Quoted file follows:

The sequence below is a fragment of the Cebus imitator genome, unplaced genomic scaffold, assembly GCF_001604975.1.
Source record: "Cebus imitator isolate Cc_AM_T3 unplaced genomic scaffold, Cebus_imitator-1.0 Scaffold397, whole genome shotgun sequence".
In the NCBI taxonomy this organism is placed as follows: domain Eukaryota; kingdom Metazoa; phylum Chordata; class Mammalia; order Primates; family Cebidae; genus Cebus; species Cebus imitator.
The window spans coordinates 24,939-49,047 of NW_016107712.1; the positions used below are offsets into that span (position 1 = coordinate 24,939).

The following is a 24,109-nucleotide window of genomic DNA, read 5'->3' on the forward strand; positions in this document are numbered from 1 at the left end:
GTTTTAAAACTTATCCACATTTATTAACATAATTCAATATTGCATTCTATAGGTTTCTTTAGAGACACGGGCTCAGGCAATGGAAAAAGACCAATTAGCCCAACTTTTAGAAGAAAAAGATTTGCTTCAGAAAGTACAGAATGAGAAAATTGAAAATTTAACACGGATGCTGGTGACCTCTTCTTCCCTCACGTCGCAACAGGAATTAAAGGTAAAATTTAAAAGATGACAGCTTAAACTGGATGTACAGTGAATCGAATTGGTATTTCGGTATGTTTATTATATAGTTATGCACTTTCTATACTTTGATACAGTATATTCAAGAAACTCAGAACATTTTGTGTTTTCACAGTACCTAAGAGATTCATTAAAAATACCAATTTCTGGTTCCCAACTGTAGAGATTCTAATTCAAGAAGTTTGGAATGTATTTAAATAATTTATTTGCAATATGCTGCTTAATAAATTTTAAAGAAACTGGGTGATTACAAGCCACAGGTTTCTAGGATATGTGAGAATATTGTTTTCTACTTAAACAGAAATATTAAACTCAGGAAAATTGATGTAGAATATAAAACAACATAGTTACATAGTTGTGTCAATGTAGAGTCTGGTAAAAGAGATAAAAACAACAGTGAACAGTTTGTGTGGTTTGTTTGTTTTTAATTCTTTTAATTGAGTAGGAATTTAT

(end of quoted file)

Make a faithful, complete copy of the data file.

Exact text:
The sequence below is a fragment of the Cebus imitator genome, unplaced genomic scaffold, assembly GCF_001604975.1.
Source record: "Cebus imitator isolate Cc_AM_T3 unplaced genomic scaffold, Cebus_imitator-1.0 Scaffold397, whole genome shotgun sequence".
In the NCBI taxonomy this organism is placed as follows: domain Eukaryota; kingdom Metazoa; phylum Chordata; class Mammalia; order Primates; family Cebidae; genus Cebus; species Cebus imitator.
The window spans coordinates 24,939-49,047 of NW_016107712.1; the positions used below are offsets into that span (position 1 = coordinate 24,939).

The following is a 24,109-nucleotide window of genomic DNA, read 5'->3' on the forward strand; positions in this document are numbered from 1 at the left end:
GTTTTAAAACTTATCCACATTTATTAACATAATTCAATATTGCATTCTATAGGTTTCTTTAGAGACACGGGCTCAGGCAATGGAAAAAGACCAATTAGCCCAACTTTTAGAAGAAAAAGATTTGCTTCAGAAAGTACAGAATGAGAAAATTGAAAATTTAACACGGATGCTGGTGACCTCTTCTTCCCTCACGTCGCAACAGGAATTAAAGGTAAAATTTAAAAGATGACAGCTTAAACTGGATGTACAGTGAATCGAATTGGTATTTCGGTATGTTTATTATATAGTTATGCACTTTCTATACTTTGATACAGTATATTCAAGAAACTCAGAACATTTTGTGTTTTCACAGTACCTAAGAGATTCATTAAAAATACCAATTTCTGGTTCCCAACTGTAGAGATTCTAATTCAAGAAGTTTGGAATGTATTTAAATAATTTATTTGCAATATGCTGCTTAATAAATTTTAAAGAAACTGGGTGATTACAAGCCACAGGTTTCTAGGATATGTGAGAATATTGTTTTCTACTTAAACAGAAATATTAAACTCAGGAAAATTGATGTAGAATATAAAACAACATAGTTACATAGTTGTGTCAATGTAGAGTCTGGTAAAAGAGATAAAAACAACAGTGAACAGTTTGTGTGGTTTGTTTGTTTTTAATTCTTTTAATTGAGTAGGAATTTAT